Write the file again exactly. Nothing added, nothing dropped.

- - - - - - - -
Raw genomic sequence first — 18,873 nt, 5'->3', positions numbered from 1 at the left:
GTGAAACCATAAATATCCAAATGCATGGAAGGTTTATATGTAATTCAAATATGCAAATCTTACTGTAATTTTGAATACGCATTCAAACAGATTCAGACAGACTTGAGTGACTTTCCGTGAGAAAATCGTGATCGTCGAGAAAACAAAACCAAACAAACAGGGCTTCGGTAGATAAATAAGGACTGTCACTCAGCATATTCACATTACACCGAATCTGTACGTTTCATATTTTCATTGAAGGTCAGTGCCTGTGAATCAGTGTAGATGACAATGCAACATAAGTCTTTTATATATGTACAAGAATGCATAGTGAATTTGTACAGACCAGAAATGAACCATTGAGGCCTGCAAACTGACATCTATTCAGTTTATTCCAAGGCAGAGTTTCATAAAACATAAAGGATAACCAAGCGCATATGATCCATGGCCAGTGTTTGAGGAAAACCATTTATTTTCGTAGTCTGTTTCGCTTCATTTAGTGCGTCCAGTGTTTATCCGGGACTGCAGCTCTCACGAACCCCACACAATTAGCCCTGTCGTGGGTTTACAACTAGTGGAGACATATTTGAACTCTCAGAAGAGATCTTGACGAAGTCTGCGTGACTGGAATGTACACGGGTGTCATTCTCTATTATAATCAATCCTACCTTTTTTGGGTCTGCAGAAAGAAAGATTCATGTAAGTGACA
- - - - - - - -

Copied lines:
Raw genomic sequence first — 18,873 nt, 5'->3', positions numbered from 1 at the left:
GTGAAACCATAAATATCCAAATGCATGGAAGGTTTATATGTAATTCAAATATGCAAATCTTACTGTAATTTTGAATACGCATTCAAACAGATTCAGACAGACTTGAGTGACTTTCCGTGAGAAAATCGTGATCGTCGAGAAAACAAAACCAAACAAACAGGGCTTCGGTAGATAAATAAGGACTGTCACTCAGCATATTCACATTACACCGAATCTGTACGTTTCATATTTTCATTGAAGGTCAGTGCCTGTGAATCAGTGTAGATGACAATGCAACATAAGTCTTTTATATATGTACAAGAATGCATAGTGAATTTGTACAGACCAGAAATGAACCATTGAGGCCTGCAAACTGACATCTATTCAGTTTATTCCAAGGCAGAGTTTCATAAAACATAAAGGATAACCAAGCGCATATGATCCATGGCCAGTGTTTGAGGAAAACCATTTATTTTCGTAGTCTGTTTCGCTTCATTTAGTGCGTCCAGTGTTTATCCGGGACTGCAGCTCTCACGAACCCCACACAATTAGCCCTGTCGTGGGTTTACAACTAGTGGAGACATATTTGAACTCTCAGAAGAGATCTTGACGAAGTCTGCGTGACTGGAATGTACACGGGTGTCATTCTCTATTATAATCAATCCTACCTTTTTTGGGTCTGCAGAAAGAAAGATTCATGTAAGTGACA